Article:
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River Iran Dries Up*
December 5, 2001
Drought Dries Up a City's River, and Sears Its Soul
By AMY WALDMAN
SFAHAN, Iran, Nov. 30 The people of this city are inconsolable. They talk as if a lover has left them, but it is worse. Lovers can be replaced.
Their river cannot.
The drought that has devastated southeastern Iran and Afghanistan has wreaked its own peculiar havoc on Isfahan, in north-central Iran. For two years, its river has been bone dry, except for brief periods when man or nature managed to make the water flow again. Where once water beckoned, there is only a sandy, rocky plain stretching as far as the eye can bear to look.
Imagine Paris without the Seine, London without the Thames. Isfahan, with just over a million people, may be smaller, but its people are no less passionate about the Zaindeh River, or Zaindeh-Rud, as it is called in Persian.
"Isfahan doesn't have a meaning without the river," said Safarali Shahsanai, a 30-year-old construction worker. "It has lost its beauty. We are heartbroken."
The river's arid turn has had some serious consequences. A power station had to be shut down. A hundred thousand farmers are out of work, their fields parched. Water is being rationed in the city; for the poor in particular, drinking water can be hard to find.
But the identity crisis should not be discounted.
Zaindeh-Rud means "the river that gives continual life," and once it did. It irrigated fields upstream and irrigated the city's social life as well. Couples walked along its grassy banks, catching their reflections in the water. Children took off their shoes and waded on the cobblestone ledge running beside the brick and stone bridges that arched over the river. Boats moved dreamily along the surface.
"All the beauty of this city was this river," said Mansour Dadavi, a student who moved to Isfahan three years ago. "It gave the city life. Now it's like a desert in the middle of the city. They would be better turning it into a park."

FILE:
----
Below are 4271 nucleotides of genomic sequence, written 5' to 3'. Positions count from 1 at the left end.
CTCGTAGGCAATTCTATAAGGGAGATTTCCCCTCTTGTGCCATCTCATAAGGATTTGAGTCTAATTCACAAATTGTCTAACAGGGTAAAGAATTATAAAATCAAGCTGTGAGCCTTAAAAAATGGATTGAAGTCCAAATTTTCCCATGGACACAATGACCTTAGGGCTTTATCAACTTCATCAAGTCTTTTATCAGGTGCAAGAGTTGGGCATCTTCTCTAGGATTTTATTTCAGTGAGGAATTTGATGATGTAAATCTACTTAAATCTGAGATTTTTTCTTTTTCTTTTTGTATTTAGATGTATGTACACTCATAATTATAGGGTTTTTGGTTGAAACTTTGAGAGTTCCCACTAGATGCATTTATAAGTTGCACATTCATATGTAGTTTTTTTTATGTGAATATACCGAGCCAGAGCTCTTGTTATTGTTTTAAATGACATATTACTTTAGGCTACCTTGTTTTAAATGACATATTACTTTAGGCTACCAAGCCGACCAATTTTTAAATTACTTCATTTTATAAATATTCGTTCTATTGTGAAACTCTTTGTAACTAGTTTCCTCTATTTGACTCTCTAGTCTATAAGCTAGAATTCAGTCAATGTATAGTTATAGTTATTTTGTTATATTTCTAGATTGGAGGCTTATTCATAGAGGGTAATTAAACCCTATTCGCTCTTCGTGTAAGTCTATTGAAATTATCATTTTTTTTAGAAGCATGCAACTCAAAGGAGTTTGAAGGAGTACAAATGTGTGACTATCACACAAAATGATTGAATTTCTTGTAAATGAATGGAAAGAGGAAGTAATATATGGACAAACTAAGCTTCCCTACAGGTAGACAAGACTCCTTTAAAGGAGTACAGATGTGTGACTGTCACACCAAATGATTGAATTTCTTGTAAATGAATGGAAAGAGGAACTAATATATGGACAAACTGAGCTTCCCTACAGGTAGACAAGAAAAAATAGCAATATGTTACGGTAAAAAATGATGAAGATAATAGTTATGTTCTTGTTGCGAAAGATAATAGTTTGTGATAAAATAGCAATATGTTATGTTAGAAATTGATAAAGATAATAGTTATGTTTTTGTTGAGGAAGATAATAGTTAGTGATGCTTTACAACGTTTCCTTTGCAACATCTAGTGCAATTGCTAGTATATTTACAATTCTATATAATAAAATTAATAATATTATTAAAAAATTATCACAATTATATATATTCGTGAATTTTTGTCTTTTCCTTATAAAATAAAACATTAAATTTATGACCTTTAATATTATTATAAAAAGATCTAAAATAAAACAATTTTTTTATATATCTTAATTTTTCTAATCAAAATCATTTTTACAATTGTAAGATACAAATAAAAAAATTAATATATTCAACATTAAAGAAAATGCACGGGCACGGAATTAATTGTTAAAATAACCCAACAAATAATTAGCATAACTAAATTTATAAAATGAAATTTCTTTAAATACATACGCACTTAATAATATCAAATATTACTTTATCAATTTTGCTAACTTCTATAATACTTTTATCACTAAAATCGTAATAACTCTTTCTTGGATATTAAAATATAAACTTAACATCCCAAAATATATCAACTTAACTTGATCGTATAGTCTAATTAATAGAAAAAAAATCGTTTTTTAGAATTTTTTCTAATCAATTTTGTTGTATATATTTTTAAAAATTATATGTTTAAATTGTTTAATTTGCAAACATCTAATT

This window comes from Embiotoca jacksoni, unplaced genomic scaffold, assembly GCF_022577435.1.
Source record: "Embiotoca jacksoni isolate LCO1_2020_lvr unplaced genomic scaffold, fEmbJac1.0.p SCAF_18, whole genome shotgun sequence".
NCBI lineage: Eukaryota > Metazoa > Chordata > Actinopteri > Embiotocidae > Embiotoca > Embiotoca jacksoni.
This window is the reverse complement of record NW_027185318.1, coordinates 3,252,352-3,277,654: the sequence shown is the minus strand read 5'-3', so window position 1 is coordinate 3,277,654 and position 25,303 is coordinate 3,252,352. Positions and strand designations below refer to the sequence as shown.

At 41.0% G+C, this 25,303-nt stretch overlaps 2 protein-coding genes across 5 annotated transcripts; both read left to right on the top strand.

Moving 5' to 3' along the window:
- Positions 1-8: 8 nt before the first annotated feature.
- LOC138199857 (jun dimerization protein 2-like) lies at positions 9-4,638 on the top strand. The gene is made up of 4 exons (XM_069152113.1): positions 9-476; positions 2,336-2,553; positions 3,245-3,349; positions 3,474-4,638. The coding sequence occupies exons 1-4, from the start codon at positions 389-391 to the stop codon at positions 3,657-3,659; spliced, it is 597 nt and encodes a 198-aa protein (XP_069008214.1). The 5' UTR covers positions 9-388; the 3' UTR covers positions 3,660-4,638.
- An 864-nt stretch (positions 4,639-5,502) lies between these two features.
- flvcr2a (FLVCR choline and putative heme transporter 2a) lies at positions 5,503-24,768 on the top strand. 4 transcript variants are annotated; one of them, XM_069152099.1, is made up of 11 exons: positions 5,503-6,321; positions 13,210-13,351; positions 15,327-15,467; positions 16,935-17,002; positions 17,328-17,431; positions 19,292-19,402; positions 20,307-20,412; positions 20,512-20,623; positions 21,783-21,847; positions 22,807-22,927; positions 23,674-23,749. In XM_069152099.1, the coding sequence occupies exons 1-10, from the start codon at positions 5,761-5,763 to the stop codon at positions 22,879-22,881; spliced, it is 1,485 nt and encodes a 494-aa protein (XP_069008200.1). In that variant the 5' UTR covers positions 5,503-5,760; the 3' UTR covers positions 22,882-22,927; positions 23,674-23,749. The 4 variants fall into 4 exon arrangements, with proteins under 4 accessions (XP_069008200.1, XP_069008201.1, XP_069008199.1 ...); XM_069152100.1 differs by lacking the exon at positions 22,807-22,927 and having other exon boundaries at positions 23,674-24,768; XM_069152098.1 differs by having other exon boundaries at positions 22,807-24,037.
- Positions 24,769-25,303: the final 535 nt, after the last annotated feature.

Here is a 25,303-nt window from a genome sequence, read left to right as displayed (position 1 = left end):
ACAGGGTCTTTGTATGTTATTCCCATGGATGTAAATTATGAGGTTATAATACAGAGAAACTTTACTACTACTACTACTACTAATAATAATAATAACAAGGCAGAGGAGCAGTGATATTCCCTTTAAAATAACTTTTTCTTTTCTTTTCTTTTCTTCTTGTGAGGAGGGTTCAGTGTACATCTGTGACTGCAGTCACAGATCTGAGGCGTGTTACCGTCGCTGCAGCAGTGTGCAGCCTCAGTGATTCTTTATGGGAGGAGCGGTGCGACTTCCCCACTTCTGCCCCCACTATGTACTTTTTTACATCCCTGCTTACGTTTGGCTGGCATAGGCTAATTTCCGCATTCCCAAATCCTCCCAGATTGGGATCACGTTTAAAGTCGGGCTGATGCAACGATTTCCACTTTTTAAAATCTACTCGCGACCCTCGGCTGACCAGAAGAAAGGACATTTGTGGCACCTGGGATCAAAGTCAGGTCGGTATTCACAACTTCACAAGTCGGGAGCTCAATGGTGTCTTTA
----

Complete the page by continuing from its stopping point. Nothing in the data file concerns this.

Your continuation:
Doing so barring the river's return once the drought ends might take a visionary equal to the one who developed Isfahan in the first place.
In the early 17th century, Shah Abbas I, known as Abbas the Great, of the Safavid Dynasty, set to work creating a showpiece in Isfahan. He built the country's most famous mosques, including the stunning Imam Mosque, and the Ali Kapu Palace. The river filled the fountains outside the palace and the mosques, and irrigated their gardens.
Shah Abbas and his son also built lovely bridges to arch over the Zaindeh-Rud. The Khaju Bridge, constructed in 1650, is essentially a brick bridge on a stone dam, with 24 arches. Sluice gates were built to raise the water level to irrigate fields. The shah even had rooms within the bridge painted and tiled as a retreat for him and his court.
Over time the bridges became romantic gathering places for regular folk, too. Their arches provided perfect cover for lovers or children playing hide-and-seek. In the teahouses tucked in caverns under the bridge, men smoked water pipes and contemplated the passage of time and water.
They still come to smoke, but they no longer bother looking out at where the river was. The teahouse owners watched Zaindeh-Rud sink day by day, thinning in some patches more quickly, like a man losing his hair, until the riverbed was completely bald.
Now the bridges seem like redundancies, crossing over a stretch of land that people just walk across. "The bridges have no meaning," said Mr. Dadavi.
There are also worries that the bridges, constructed to be lubricated by water, may crumble.
Drought is certainly the most to blame for the river's disappearance. Poor water management, with much of the water used for irrigation lost through poor pipes and drainage, has not helped.
But residents seeking a scapegoat easier to punish than Mother Nature have settled on their president, Mohammad Khatami. They accuse him of diverting the river to his home province, Yezd.
When Mr. Khatami ran for re-election in June, this city, which has turned out in large numbers for reformist politicians in the past, largely stayed home. The reason, everyone agrees, was the river.
Mr. Khatami's allies defend him. "People are mistaken that the water has been diverted to other places," said Rajabali Mazroui, a member of Parliament from Isfahan. "The problem is a shortage of water, which is due to the shortage of rainfall."
But in the spring of 2000, Mr. Khatami did happen to inaugurate, proudly, what officials called the largest irrigation project in the Middle East a 200-mile pipeline designed to send water from Zaindeh- Rud to Yezd.
Whether or not the pipeline bears any blame for the dry mockery that now runs through their city's midst, many of Isfahan's residents have decided it does.
Of course Mr. Khatami had diverted the river, said Abas Nikbakht, a cabdriver in Isfahan. A former president, Ali Akbar Hashemi Rafsanjani, had done the same, sending water to his hometown, Kerman.
"And if I were president," Mr. Nikbakht said, "I would have done the same for Isfahan."
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